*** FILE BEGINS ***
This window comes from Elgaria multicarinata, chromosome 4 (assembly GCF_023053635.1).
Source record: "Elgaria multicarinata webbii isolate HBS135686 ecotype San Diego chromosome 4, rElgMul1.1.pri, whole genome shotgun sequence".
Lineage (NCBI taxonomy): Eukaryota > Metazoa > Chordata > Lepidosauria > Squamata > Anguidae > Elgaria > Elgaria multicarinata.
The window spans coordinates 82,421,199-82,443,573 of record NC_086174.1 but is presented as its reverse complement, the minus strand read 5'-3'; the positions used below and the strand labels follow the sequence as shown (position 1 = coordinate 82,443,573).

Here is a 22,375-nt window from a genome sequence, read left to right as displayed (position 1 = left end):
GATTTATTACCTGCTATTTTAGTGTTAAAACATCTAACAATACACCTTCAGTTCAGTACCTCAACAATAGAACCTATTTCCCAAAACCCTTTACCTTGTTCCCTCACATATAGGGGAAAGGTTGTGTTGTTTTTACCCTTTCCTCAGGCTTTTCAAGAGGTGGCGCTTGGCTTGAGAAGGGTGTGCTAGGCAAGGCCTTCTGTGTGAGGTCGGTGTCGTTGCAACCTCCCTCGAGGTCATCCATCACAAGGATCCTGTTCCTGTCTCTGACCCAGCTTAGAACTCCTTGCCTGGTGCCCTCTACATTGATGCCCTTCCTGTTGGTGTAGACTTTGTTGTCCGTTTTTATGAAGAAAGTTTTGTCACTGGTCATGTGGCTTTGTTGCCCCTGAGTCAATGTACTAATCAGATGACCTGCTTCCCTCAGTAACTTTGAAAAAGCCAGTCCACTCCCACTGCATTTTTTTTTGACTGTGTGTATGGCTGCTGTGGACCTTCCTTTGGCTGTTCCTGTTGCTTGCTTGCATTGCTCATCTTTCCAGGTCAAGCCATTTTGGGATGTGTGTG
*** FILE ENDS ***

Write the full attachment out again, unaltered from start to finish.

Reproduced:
This window comes from Elgaria multicarinata, chromosome 4 (assembly GCF_023053635.1).
Source record: "Elgaria multicarinata webbii isolate HBS135686 ecotype San Diego chromosome 4, rElgMul1.1.pri, whole genome shotgun sequence".
Lineage (NCBI taxonomy): Eukaryota > Metazoa > Chordata > Lepidosauria > Squamata > Anguidae > Elgaria > Elgaria multicarinata.
The window spans coordinates 82,421,199-82,443,573 of record NC_086174.1 but is presented as its reverse complement, the minus strand read 5'-3'; the positions used below and the strand labels follow the sequence as shown (position 1 = coordinate 82,443,573).

Here is a 22,375-nt window from a genome sequence, read left to right as displayed (position 1 = left end):
GATTTATTACCTGCTATTTTAGTGTTAAAACATCTAACAATACACCTTCAGTTCAGTACCTCAACAATAGAACCTATTTCCCAAAACCCTTTACCTTGTTCCCTCACATATAGGGGAAAGGTTGTGTTGTTTTTACCCTTTCCTCAGGCTTTTCAAGAGGTGGCGCTTGGCTTGAGAAGGGTGTGCTAGGCAAGGCCTTCTGTGTGAGGTCGGTGTCGTTGCAACCTCCCTCGAGGTCATCCATCACAAGGATCCTGTTCCTGTCTCTGACCCAGCTTAGAACTCCTTGCCTGGTGCCCTCTACATTGATGCCCTTCCTGTTGGTGTAGACTTTGTTGTCCGTTTTTATGAAGAAAGTTTTGTCACTGGTCATGTGGCTTTGTTGCCCCTGAGTCAATGTACTAATCAGATGACCTGCTTCCCTCAGTAACTTTGAAAAAGCCAGTCCACTCCCACTGCATTTTTTTTTGACTGTGTGTATGGCTGCTGTGGACCTTCCTTTGGCTGTTCCTGTTGCTTGCTTGCATTGCTCATCTTTCCAGGTCAAGCCATTTTGGGATGTGTGTG